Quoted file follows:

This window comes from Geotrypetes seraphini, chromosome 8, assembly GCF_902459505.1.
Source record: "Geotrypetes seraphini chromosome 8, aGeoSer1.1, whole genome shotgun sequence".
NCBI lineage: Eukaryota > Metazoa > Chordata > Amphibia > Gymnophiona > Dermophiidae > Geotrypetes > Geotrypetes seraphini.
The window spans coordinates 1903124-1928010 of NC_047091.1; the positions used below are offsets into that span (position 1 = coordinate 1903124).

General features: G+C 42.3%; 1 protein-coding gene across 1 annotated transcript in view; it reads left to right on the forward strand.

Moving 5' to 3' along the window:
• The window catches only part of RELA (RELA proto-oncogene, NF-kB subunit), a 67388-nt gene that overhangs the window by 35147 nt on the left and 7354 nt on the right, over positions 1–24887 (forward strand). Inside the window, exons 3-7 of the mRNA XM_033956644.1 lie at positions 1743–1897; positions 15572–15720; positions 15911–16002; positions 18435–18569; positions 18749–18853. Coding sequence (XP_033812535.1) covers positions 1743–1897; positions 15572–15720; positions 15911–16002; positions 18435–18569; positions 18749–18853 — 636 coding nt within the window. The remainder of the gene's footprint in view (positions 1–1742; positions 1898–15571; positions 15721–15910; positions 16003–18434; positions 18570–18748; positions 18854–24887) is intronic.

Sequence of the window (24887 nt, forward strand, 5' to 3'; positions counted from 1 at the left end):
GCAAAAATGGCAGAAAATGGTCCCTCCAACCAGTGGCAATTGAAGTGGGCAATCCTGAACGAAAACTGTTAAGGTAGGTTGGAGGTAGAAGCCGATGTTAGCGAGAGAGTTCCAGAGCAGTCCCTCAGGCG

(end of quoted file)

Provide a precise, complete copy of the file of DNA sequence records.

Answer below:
This window comes from Geotrypetes seraphini, chromosome 8, assembly GCF_902459505.1.
Source record: "Geotrypetes seraphini chromosome 8, aGeoSer1.1, whole genome shotgun sequence".
NCBI lineage: Eukaryota > Metazoa > Chordata > Amphibia > Gymnophiona > Dermophiidae > Geotrypetes > Geotrypetes seraphini.
The window spans coordinates 1903124-1928010 of NC_047091.1; the positions used below are offsets into that span (position 1 = coordinate 1903124).

General features: G+C 42.3%; 1 protein-coding gene across 1 annotated transcript in view; it reads left to right on the forward strand.

Moving 5' to 3' along the window:
• The window catches only part of RELA (RELA proto-oncogene, NF-kB subunit), a 67388-nt gene that overhangs the window by 35147 nt on the left and 7354 nt on the right, over positions 1–24887 (forward strand). Inside the window, exons 3-7 of the mRNA XM_033956644.1 lie at positions 1743–1897; positions 15572–15720; positions 15911–16002; positions 18435–18569; positions 18749–18853. Coding sequence (XP_033812535.1) covers positions 1743–1897; positions 15572–15720; positions 15911–16002; positions 18435–18569; positions 18749–18853 — 636 coding nt within the window. The remainder of the gene's footprint in view (positions 1–1742; positions 1898–15571; positions 15721–15910; positions 16003–18434; positions 18570–18748; positions 18854–24887) is intronic.

Sequence of the window (24887 nt, forward strand, 5' to 3'; positions counted from 1 at the left end):
GCAAAAATGGCAGAAAATGGTCCCTCCAACCAGTGGCAATTGAAGTGGGCAATCCTGAACGAAAACTGTTAAGGTAGGTTGGAGGTAGAAGCCGATGTTAGCGAGAGAGTTCCAGAGCAGTCCCTCAGGCG